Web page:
SC voids Pemra’s bid to vest its chief with all powers
ISLAMABAD: The Supreme Court has struck down a key decision of the Pakistan Electronic
Media Regulatory Authority (Pemra) to centralise its powers in the hands of its chairperson,
directing the media watchdog to establish formal rules in this regard.
This verdict relates to an appeal filed by Neo TV, challenging a fine of Rs500,000 imposed by
In the landmark ruling, a three-judge Supreme Court bench, headed by Justice Syed Mansoor Ali
Shah, invalidated a 2007 decision by Pemra to delegate its powers to the chairperson.
The matter originated when a complaint filed before the Pemra’s Council of Complaints (COC)
accused Neo TV of violating the Electronic Media (Programmes and Advertisements) Code of
Conduct, 2015, during a programme aired in March 2021.
Says public bodies should spell out guidelines on use of their power
In a meeting next month, the COC found the programme’s content culpable and suggested the
fine, which the Pemra chairperson sanctioned on April 29. Later, the Lahore High Court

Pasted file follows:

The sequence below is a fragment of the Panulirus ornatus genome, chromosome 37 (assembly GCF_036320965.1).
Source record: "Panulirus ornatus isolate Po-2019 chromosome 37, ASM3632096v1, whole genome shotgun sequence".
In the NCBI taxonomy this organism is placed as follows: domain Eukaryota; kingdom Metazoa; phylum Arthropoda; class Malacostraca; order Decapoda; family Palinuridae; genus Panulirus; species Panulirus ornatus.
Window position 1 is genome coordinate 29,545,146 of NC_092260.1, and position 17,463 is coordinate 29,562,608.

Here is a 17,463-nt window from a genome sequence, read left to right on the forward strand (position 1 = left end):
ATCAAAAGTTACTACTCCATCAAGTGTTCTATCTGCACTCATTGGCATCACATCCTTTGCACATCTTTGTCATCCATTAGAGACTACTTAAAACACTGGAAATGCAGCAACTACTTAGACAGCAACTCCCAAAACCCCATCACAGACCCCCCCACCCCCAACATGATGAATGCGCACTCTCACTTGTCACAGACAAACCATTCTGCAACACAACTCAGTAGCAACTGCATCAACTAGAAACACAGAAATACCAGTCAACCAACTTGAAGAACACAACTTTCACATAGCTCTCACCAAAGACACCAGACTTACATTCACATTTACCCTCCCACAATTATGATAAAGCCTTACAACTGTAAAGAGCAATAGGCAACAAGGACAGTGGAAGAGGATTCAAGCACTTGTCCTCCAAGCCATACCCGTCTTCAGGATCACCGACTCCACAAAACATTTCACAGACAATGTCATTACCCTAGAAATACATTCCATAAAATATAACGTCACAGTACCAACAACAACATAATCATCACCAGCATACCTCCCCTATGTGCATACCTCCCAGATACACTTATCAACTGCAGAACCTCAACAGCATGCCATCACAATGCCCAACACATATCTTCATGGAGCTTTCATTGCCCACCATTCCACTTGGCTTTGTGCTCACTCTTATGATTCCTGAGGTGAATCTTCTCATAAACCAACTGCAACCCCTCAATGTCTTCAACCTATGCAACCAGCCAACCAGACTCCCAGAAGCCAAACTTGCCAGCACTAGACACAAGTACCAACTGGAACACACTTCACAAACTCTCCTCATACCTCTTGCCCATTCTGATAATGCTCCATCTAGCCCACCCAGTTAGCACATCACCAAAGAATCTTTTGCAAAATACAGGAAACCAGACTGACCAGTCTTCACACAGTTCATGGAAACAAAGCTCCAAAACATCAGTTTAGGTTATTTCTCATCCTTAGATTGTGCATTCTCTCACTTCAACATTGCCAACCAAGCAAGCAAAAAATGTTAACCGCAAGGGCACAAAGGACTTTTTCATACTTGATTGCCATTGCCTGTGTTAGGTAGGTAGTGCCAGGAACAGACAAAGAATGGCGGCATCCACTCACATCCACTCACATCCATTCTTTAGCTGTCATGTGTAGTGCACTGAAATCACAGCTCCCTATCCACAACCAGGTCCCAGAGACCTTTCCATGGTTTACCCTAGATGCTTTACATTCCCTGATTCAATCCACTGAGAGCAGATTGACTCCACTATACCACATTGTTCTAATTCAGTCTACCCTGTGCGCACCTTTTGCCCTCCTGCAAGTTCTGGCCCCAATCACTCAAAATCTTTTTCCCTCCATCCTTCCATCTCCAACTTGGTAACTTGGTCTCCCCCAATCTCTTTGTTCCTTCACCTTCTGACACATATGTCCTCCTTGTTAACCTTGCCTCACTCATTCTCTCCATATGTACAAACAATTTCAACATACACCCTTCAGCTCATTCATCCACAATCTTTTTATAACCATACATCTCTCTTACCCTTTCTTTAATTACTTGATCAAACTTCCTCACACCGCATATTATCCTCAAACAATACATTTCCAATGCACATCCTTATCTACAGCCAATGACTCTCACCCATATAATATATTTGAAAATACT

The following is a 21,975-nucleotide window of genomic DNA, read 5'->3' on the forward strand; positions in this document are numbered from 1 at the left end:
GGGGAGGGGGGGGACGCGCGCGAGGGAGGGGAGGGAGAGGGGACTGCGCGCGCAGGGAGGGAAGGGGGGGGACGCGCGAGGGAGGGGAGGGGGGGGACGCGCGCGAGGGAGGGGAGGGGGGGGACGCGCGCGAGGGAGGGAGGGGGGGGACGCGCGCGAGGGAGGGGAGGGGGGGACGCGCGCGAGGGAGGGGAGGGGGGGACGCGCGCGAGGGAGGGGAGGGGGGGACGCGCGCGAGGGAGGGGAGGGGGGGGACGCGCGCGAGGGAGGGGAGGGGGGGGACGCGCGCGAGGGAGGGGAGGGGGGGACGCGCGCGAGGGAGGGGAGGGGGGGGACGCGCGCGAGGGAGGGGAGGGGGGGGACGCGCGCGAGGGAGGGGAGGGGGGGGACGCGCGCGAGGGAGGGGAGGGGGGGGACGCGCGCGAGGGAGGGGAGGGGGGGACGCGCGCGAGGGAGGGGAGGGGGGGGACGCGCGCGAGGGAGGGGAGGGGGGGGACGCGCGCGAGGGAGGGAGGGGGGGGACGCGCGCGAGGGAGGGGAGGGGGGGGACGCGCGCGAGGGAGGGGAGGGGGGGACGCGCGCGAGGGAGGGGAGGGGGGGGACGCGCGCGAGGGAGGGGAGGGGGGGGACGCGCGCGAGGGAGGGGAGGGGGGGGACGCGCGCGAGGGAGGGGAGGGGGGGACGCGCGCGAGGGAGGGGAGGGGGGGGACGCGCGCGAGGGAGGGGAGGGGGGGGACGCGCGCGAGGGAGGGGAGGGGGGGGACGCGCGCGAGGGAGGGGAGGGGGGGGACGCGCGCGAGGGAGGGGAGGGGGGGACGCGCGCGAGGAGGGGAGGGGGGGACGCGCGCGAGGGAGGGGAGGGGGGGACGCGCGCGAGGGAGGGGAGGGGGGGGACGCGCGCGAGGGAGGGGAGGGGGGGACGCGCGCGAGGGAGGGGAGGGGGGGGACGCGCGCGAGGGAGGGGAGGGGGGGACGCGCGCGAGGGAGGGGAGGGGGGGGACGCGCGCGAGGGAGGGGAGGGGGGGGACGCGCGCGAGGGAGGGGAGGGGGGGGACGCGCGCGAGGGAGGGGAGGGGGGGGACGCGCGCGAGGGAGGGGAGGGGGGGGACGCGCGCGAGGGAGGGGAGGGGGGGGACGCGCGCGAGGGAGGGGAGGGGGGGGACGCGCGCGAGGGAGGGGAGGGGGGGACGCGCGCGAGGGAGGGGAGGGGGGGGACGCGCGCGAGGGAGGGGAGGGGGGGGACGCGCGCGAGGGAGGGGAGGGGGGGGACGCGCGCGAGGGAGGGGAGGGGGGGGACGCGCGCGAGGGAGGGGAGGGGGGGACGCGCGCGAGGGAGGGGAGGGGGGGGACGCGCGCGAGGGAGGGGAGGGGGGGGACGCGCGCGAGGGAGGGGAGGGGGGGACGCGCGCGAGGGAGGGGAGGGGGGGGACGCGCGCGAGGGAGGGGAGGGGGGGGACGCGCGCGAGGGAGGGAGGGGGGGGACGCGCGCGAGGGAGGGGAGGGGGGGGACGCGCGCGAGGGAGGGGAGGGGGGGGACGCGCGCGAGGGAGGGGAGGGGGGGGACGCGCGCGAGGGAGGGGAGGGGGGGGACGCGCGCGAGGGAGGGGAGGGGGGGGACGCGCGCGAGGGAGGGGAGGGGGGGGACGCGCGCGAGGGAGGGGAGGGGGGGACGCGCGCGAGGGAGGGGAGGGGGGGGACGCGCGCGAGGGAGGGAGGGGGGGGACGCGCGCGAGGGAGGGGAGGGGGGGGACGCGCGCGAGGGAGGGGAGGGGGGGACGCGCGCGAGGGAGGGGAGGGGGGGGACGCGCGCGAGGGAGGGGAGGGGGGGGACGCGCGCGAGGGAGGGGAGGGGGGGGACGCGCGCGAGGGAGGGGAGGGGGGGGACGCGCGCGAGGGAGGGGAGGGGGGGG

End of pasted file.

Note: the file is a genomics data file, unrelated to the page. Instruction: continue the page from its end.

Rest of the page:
dismissed an appeal against Pemra’s order.
Advancing the legal challenge, Barrister Afzal Hussain appealed against the LHC’s verdict,
arguing that the Pemra chairperson couldn’t make the final decision alone over the COC’s
recommendations because there were no rules in this regard.
The Supreme Court’s decision was reserved in June 2023, but the detailed judgement was
uploaded on the court’s website on Friday.
The members of Pemra comprised six ex-officio members, including the Pemra chairperson, its
executive member, the heads of the Pakistan Telecommunication Authority and the Federal
Board of Revenue, the interior and information secretaries, and five independent members each
from four provinces and one from the federal government.
“What Pemra has done in its meeting dated 31.07.2007 has been to delegate the power in the
very terms in which it was given to Pemra to the Chairman Pemra specifying no standards and
leaving everything in the Chairman Pemra’s discretion,” the Supreme Court said in the order.
“Public bodies in whom discretion is vested are under an obligation to confine and structure it by
the promulgation of decisional criteria to strike the best balance in the context between rules and
discretion. This is the reason that the legislature aimed to limit the delegation to the conditions
prescribed by the rules,” it added.
It said the law also establishes COCs under Section 26 with an adjudicatory-cum-
recommendatory role to address public complaints against any aspects of programmes broadcast
or distributed by electronic media.
The court said that the COC has powers to summon a licensee against whom a complaint has
been made, to render opinions on such complaints and in case of violation, the COC may
recommend appropriate action of censure or fine to Pemra.
The power to impose fines, based on the COC’s recommendations, belongs to Pemra, the court